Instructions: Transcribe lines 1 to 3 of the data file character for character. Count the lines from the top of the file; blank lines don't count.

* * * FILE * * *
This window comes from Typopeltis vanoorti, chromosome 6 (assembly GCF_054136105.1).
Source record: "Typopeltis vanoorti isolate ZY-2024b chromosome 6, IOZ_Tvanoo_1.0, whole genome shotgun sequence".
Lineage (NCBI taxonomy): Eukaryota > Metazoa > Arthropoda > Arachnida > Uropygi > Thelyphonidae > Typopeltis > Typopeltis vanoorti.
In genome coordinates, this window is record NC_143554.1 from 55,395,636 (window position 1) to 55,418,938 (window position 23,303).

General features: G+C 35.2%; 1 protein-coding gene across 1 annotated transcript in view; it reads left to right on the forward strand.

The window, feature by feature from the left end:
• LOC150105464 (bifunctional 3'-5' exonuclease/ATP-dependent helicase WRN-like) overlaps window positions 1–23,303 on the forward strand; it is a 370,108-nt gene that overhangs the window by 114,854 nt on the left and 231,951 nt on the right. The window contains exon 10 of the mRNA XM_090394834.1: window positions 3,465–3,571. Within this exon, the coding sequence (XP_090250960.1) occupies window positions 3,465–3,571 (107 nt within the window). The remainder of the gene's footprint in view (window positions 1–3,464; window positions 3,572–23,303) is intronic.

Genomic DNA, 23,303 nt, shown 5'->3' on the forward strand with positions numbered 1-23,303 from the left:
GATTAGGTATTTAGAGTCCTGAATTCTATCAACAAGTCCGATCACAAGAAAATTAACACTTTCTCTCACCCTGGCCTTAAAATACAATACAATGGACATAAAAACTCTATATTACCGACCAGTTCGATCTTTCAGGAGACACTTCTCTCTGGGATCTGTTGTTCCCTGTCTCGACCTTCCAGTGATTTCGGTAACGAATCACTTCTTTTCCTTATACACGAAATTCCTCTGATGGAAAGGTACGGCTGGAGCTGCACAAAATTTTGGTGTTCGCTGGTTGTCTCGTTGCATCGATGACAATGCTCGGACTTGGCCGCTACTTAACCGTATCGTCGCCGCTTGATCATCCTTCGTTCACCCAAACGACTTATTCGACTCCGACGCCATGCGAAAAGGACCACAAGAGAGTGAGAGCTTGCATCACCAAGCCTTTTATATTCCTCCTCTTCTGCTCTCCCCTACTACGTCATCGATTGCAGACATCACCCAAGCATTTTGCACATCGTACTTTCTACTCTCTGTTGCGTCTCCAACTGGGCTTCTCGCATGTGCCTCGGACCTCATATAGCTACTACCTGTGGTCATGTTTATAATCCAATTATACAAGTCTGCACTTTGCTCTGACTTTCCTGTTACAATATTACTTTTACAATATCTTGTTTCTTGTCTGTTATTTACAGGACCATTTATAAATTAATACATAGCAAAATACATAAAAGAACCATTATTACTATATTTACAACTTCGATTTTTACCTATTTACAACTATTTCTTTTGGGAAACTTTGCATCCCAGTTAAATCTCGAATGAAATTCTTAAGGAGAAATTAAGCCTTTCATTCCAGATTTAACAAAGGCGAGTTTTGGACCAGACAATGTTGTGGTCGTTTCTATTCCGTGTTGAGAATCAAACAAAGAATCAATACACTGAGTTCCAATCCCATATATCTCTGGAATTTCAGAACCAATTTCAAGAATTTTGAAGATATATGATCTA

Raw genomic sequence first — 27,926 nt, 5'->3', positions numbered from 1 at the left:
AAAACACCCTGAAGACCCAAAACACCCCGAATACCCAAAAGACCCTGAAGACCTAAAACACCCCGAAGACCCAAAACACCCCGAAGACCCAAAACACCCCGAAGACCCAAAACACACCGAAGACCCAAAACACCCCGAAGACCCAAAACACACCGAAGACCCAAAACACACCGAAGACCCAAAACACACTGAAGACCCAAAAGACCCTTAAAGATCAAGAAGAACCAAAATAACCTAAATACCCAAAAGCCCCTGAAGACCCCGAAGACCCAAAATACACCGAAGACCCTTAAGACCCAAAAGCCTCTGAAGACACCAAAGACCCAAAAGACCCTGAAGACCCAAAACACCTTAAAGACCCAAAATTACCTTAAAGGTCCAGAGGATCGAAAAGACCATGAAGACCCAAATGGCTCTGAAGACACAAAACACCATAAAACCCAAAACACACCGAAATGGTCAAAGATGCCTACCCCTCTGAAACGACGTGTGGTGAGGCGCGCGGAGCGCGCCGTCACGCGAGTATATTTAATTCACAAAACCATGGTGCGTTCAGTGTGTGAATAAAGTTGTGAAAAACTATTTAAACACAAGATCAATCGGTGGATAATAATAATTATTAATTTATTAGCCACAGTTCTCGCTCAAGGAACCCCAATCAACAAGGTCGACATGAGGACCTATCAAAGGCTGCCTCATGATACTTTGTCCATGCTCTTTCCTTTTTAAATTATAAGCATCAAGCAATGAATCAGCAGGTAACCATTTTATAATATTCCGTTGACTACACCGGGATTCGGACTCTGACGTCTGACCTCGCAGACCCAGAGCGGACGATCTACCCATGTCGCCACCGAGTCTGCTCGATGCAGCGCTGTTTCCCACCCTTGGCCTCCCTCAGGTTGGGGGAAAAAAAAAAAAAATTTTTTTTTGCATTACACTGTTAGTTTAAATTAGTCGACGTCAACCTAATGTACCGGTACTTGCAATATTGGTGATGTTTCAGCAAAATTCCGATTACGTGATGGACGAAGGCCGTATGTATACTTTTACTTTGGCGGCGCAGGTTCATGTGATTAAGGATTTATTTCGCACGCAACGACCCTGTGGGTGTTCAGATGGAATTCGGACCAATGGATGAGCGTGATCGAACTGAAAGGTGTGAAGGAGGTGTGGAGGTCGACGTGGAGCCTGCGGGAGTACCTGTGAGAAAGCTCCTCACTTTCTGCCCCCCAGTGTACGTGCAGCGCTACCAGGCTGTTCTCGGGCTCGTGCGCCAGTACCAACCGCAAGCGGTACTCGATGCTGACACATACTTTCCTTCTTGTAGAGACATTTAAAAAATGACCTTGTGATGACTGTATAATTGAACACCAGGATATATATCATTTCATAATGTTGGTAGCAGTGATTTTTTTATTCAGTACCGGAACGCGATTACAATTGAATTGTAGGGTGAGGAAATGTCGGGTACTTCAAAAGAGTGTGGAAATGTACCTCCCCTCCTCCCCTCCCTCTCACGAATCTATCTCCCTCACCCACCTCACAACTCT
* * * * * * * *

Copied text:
This window comes from Typopeltis vanoorti, chromosome 6 (assembly GCF_054136105.1).
Source record: "Typopeltis vanoorti isolate ZY-2024b chromosome 6, IOZ_Tvanoo_1.0, whole genome shotgun sequence".
Lineage (NCBI taxonomy): Eukaryota > Metazoa > Arthropoda > Arachnida > Uropygi > Thelyphonidae > Typopeltis > Typopeltis vanoorti.